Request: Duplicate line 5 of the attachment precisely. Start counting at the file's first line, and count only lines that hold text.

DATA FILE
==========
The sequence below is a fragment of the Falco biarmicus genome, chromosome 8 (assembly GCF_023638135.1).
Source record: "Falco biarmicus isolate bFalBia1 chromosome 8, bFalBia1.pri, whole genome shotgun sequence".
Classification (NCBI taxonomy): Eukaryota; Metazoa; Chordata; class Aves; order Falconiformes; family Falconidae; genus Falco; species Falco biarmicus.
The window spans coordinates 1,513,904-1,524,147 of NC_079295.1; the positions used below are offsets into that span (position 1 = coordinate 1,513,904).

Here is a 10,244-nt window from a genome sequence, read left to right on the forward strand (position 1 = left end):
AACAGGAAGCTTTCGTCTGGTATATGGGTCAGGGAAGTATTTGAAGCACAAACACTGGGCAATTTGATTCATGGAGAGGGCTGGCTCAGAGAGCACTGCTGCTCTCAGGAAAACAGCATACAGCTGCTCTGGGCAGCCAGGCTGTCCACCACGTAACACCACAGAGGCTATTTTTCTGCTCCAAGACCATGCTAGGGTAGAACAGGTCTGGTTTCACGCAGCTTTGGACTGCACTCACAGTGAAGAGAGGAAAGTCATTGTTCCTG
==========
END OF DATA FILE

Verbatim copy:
Here is a 10,244-nt window from a genome sequence, read left to right on the forward strand (position 1 = left end):